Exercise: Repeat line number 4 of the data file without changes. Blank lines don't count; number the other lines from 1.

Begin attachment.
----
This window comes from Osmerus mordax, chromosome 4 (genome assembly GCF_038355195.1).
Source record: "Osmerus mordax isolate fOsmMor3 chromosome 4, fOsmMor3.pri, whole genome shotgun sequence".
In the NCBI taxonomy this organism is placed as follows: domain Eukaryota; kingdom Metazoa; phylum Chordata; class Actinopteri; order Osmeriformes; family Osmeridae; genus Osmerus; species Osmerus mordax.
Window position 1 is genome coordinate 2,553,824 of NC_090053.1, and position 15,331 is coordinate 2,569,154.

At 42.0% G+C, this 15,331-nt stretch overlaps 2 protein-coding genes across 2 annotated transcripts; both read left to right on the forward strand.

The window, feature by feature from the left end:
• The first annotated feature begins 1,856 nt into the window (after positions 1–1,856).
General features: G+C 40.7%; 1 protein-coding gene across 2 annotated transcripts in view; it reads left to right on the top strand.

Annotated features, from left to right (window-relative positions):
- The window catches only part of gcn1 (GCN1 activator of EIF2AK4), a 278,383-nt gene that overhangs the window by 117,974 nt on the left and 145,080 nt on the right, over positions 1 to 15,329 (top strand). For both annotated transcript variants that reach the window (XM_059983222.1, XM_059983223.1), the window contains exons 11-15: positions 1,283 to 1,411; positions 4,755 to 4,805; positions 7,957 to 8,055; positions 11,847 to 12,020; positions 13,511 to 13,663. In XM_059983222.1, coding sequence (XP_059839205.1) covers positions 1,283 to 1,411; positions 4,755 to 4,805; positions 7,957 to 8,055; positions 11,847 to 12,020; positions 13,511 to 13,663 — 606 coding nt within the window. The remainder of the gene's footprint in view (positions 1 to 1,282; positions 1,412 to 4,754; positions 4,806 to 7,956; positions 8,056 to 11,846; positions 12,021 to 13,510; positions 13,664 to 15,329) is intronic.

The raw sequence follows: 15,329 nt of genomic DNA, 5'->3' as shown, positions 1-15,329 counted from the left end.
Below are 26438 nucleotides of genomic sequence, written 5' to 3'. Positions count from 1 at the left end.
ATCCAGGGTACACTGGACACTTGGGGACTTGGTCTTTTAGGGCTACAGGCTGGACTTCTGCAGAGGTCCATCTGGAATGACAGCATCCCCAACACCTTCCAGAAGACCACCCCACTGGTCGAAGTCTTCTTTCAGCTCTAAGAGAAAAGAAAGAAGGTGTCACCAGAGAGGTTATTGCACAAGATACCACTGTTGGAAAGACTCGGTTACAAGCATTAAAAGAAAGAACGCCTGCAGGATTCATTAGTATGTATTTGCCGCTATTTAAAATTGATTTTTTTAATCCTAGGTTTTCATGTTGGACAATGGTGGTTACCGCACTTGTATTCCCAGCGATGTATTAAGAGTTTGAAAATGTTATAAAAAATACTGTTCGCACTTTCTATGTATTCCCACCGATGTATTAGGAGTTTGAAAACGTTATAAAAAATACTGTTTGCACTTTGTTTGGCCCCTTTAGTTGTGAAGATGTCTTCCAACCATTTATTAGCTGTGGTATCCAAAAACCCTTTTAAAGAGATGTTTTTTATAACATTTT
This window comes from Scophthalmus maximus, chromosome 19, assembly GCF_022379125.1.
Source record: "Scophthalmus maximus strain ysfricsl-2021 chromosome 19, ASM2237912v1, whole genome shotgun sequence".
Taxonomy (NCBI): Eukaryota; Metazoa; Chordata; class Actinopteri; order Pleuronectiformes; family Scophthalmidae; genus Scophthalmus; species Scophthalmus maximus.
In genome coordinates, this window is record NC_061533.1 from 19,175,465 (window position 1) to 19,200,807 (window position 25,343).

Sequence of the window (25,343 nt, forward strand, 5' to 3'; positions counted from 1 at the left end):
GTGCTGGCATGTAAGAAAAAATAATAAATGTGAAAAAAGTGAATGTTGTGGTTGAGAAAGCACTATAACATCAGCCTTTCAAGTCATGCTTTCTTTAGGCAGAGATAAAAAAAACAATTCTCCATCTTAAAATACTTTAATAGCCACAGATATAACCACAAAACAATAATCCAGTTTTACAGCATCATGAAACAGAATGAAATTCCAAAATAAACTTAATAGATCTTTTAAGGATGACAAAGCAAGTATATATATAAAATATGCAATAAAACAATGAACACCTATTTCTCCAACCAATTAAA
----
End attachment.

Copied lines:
Window position 1 is genome coordinate 2,553,824 of NC_090053.1, and position 15,331 is coordinate 2,569,154.